Diesel Climbs 4¢ to $2.502 Amid Stronger Demand

Diesel close-up by Bloomberg News
Even with the rise, diesel is 56.8 cents less expensive than it was a year ago. (Daniel Acker/Bloomberg News)

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After declining for much of the spring and summer, the fall is proving to be a more robust season for diesel demand nationwide.

The U.S. Energy Information Administration reported Nov. 30 in its weekly survey that trucking’s primary fuel increased 4 cents nationwide and now costs $2.502 a gallon.

The price has risen each week in November.

But even with the rise, diesel is 56.8 cents less expensive than it was a year ago. Much of the price decrease took place during the first half of 2020 when demand plummeted because the coronavirus pandemic led to mandates to stay home.

Gasoline also rose in nine of the 10 regions surveyed by the EIA. Gasoline increased 1.8 cents per gallon to $2.12 a gallon nationwide, compared with $2.102 the week before.

Still, unleaded gasoline is 45.5 cents less expensive than it was a year ago.

The only area where unleaded gasoline declined was the West Coast region, excluding California, where the price dipped two-tenths of a cent to $2.463 from $2.465 the previous week.

Diesel rose in all 10 regions in EIA’s survey — ranging from a low of 1.7 cents per gallon in the New England region (to $2.575) to 4.5 cents per gallon in the Midwest (to $2.404). In New England, diesel is 50.3 cents less expensive per gallon than a year ago, and in the Midwest, it is 57.8 cents lower.

The most expensive diesel in the country remains in California, where the price increased by 3.5 cents per gallon to $3.288. Diesel there is 67.2 cents less costly than it was a year ago.

The least expensive diesel remains in the Gulf Coast region, which is home to much of the nation’s oil production and refining capability. There, diesel rose 4.4 cents per gallon to $2.254. In that region, diesel is 52.5 cents per gallon less expensive than it was a year ago.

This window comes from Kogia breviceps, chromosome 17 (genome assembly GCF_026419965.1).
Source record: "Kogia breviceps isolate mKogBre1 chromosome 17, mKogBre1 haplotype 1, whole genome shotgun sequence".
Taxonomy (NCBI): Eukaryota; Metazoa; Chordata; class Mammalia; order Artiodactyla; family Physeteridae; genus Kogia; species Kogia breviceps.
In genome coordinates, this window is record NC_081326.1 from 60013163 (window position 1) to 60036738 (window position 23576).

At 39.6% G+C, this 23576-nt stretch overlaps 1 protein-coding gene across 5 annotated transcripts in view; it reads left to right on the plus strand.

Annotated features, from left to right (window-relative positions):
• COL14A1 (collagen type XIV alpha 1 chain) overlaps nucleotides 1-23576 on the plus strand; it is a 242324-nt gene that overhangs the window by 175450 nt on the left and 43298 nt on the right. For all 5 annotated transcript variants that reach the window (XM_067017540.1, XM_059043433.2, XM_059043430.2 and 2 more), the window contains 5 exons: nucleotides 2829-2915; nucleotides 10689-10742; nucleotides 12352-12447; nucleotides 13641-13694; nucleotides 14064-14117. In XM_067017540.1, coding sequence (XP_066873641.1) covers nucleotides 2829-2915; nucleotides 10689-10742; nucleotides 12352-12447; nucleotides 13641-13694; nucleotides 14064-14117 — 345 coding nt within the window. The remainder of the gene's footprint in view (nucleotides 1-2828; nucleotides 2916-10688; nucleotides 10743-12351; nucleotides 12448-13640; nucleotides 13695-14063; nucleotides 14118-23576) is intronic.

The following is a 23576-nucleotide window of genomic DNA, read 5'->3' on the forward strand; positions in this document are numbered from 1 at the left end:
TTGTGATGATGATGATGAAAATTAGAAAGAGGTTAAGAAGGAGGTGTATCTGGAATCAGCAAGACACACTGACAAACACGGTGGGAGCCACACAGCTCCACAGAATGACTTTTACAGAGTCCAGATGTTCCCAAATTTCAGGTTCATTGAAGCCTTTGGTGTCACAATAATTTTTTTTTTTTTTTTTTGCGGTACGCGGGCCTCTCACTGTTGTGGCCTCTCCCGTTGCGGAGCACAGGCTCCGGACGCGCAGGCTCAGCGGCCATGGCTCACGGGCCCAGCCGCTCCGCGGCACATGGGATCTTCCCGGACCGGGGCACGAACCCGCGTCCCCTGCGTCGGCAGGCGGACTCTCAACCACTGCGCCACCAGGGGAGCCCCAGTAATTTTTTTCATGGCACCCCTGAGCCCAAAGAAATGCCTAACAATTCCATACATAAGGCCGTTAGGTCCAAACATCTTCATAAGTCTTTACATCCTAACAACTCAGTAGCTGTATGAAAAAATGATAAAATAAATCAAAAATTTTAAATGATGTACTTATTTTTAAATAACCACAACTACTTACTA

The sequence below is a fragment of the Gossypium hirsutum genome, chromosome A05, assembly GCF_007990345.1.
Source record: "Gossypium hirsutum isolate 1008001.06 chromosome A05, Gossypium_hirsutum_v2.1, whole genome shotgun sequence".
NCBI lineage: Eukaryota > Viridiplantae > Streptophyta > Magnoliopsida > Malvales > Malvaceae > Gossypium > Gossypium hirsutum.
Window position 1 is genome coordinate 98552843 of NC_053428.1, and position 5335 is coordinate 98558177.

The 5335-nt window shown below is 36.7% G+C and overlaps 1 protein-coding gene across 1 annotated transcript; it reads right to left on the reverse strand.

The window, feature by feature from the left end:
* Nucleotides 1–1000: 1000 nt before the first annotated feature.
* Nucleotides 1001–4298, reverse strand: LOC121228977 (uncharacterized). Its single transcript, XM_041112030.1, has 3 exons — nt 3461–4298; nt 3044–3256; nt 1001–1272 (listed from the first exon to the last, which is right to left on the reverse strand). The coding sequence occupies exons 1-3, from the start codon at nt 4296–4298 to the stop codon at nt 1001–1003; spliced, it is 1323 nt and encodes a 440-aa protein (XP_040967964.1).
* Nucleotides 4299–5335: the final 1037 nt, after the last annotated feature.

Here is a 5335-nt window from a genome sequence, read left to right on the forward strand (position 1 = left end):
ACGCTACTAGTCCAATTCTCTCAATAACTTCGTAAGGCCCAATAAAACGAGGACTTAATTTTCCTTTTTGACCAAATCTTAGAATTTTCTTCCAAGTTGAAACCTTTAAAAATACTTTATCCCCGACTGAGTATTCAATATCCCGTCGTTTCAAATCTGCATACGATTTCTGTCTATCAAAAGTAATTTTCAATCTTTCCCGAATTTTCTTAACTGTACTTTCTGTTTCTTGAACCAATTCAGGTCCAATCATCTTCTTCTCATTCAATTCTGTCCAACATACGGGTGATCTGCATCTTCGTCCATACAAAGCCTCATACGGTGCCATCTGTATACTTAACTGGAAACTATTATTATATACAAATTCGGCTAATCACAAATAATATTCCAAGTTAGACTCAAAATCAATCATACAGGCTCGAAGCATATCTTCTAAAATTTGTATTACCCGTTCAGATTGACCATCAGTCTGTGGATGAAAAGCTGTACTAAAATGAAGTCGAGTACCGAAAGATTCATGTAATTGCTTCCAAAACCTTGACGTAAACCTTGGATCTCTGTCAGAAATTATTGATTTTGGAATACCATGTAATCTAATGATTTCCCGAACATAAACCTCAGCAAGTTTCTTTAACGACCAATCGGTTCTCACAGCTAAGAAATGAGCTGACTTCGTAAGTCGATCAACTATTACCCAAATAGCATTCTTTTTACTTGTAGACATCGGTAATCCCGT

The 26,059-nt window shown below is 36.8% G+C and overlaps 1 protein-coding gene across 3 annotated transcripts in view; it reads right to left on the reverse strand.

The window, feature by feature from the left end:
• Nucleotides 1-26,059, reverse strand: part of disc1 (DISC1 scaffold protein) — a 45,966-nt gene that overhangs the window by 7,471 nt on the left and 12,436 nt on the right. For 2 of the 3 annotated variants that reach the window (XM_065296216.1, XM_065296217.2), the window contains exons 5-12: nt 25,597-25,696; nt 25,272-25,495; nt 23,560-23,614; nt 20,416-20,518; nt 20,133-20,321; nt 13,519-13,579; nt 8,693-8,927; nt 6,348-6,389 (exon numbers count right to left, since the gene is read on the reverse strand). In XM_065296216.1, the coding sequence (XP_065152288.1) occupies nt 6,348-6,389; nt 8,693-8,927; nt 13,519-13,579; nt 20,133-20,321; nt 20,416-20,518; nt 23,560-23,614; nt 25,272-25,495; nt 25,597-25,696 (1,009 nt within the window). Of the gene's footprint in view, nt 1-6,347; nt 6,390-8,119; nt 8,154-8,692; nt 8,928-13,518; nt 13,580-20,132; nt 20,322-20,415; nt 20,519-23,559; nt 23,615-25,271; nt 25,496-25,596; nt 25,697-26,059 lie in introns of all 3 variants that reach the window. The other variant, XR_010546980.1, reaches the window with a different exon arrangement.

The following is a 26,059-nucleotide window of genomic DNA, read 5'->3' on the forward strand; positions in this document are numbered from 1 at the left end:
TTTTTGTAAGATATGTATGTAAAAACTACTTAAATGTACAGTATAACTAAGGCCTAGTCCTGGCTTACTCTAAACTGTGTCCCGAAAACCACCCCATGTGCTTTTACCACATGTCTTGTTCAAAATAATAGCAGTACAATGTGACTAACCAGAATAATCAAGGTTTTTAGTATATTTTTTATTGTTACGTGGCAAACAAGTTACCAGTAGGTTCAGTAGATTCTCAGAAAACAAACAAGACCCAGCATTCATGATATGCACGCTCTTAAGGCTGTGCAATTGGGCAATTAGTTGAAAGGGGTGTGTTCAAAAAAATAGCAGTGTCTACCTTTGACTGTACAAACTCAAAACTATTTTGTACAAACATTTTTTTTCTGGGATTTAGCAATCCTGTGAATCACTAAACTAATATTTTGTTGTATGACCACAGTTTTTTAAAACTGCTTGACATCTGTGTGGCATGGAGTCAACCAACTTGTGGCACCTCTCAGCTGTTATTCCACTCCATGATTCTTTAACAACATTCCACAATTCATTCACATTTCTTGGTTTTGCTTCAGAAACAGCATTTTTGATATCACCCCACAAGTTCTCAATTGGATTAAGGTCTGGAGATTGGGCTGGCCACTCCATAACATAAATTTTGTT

The increase in diesel and gasoline prices is being sparked by a jump in oil prices on world markets. West Texas Intermediate crude, the industry’s benchmark, closed Dec. 1 at $44.55 a barrel, which is up nearly $8 a barrel from its close of $36.81 on Nov. 2. Even with the recent increase, the price of oil is still down 90 cents a barrel from the recent high of $45.71 on Nov 25.



Oil Price Information Service founder Tom Kloza said some of the increase in oil may be related to optimism about the world economy because of hopes of a COVID-19 vaccine being widely available for the general public in the spring and summer of 2021.

“I think the rally in oil November 20 through the 24th was a bit of a placebo. November was an up month for crude oil, diesel and jet fuel,” Kloza said. “Almost everyone in the investment banking industry is being bullish about the second half of 2021, but the first half of the year, it could be ugly because of COVID. I think we’re going to go through some pain economically, and that’s in the first quarter of the year.”

Meanwhile, according to the EIA, domestic oil production is creeping back up, but it’s still nowhere near the pre-pandemic level in 2019 when U.S. wells were producing nearly 13 million barrels of oil daily.

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In September, domestic production reached 10.86 million barrels per day on average, the EIA said Nov. 30. However, September’s oil production was up 2.6% from 10.57 million barrels per day in August.

Even with the increase, year-over-year production is still down 13.1% when measured against the same period in 2019.

Much of the increase in oil production came from the Gulf of Mexico, which is returning to normal after an above average hurricane season, which caused energy-producing platforms to be evacuated numerous times to get workers ashore.

Gulf oil production is still down when measured against 2019 figures, as wells produced 1.51 million barrels per day in September, compared with nearly 1.92 million barrels per day in 2019. But month-over-month oil production was up 315,000 barrels per day in the aftermath of the high hurricane activity.


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Texas continues to be battered by the COVID-19 pandemic.

The oil production slump in oil-rich Texas worsened in September as the state produced the lowest amount of oil in more than 18 months.

According to the Texas Railroad Commission, the state agency in Austin that regulates energy production, oil production in September fell 21.2% year-over-year to 4.09 million barrels per day, compared with 5.19 million barrels per day in the same month a year ago.

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